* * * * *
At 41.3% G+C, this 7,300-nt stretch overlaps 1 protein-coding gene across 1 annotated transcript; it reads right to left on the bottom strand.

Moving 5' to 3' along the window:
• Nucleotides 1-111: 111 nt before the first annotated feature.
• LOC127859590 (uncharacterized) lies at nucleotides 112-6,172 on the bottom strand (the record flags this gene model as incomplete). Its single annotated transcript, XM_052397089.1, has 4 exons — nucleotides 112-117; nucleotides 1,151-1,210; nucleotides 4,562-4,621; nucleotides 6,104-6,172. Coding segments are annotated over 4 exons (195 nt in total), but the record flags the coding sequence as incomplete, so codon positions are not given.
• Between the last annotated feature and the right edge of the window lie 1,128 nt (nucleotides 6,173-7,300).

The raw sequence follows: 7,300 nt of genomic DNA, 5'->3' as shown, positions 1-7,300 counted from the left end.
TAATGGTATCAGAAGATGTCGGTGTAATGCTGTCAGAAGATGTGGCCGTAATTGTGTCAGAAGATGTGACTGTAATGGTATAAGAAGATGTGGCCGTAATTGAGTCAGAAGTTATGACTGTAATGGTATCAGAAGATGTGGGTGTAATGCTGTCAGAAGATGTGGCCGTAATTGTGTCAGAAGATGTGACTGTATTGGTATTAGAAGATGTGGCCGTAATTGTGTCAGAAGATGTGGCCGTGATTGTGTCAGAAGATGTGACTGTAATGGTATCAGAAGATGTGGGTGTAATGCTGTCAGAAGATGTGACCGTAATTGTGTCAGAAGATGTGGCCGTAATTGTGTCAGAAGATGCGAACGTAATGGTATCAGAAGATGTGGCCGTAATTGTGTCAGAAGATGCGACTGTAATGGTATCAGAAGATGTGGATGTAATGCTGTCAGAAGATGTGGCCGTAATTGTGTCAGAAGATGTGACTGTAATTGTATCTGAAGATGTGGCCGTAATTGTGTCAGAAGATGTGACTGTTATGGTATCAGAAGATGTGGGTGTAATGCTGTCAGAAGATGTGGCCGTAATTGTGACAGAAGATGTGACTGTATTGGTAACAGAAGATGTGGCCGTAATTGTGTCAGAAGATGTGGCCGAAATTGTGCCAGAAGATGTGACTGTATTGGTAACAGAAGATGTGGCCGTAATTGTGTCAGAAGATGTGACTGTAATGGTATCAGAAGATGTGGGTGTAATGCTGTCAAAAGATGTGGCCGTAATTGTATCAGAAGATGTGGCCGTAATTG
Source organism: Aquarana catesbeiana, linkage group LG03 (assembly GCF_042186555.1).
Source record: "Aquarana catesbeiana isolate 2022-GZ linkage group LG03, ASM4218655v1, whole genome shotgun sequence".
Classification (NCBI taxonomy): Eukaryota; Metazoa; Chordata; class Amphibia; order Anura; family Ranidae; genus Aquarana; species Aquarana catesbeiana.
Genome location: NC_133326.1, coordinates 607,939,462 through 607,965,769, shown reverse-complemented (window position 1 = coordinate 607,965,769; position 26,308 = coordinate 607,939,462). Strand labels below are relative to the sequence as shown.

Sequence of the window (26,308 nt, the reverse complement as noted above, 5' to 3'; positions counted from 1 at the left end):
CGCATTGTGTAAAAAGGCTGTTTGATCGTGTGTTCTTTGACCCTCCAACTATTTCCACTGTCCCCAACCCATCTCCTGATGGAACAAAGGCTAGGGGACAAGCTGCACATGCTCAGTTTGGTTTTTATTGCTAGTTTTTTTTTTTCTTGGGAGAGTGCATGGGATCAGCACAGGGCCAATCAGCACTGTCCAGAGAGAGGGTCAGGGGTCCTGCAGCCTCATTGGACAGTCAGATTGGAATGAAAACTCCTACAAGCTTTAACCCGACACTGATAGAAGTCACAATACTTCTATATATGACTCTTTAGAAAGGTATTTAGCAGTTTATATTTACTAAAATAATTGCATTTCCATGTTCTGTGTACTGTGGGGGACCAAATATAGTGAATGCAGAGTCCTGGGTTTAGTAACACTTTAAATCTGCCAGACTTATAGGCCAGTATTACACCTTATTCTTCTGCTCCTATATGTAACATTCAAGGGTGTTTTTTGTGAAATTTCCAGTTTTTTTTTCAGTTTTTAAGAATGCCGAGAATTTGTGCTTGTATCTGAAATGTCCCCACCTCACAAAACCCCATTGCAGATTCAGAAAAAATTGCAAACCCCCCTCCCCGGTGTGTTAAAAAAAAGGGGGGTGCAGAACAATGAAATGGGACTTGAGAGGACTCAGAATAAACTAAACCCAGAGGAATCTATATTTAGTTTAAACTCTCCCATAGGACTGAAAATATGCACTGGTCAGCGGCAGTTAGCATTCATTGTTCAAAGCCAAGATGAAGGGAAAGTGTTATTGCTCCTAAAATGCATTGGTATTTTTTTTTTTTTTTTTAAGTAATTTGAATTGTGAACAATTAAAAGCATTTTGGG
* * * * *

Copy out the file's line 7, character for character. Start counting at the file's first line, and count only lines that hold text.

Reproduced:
TAATGGTATCAGAAGATGTCGGTGTAATGCTGTCAGAAGATGTGGCCGTAATTGTGTCAGAAGATGTGACTGTAATGGTATAAGAAGATGTGGCCGTAATTGAGTCAGAAGTTATGACTGTAATGGTATCAGAAGATGTGGGTGTAATGCTGTCAGAAGATGTGGCCGTAATTGTGTCAGAAGATGTGACTGTATTGGTATTAGAAGATGTGGCCGTAATTGTGTCAGAAGATGTGGCCGTGATTGTGTCAGAAGATGTGACTGTAATGGTATCAGAAGATGTGGGTGTAATGCTGTCAGAAGATGTGACCGTAATTGTGTCAGAAGATGTGGCCGTAATTGTGTCAGAAGATGCGAACGTAATGGTATCAGAAGATGTGGCCGTAATTGTGTCAGAAGATGCGACTGTAATGGTATCAGAAGATGTGGATGTAATGCTGTCAGAAGATGTGGCCGTAATTGTGTCAGAAGATGTGACTGTAATTGTATCTGAAGATGTGGCCGTAATTGTGTCAGAAGATGTGACTGTTATGGTATCAGAAGATGTGGGTGTAATGCTGTCAGAAGATGTGGCCGTAATTGTGACAGAAGATGTGACTGTATTGGTAACAGAAGATGTGGCCGTAATTGTGTCAGAAGATGTGGCCGAAATTGTGCCAGAAGATGTGACTGTATTGGTAACAGAAGATGTGGCCGTAATTGTGTCAGAAGATGTGACTGTAATGGTATCAGAAGATGTGGGTGTAATGCTGTCAAAAGATGTGGCCGTAATTGTATCAGAAGATGTGGCCGTAATTG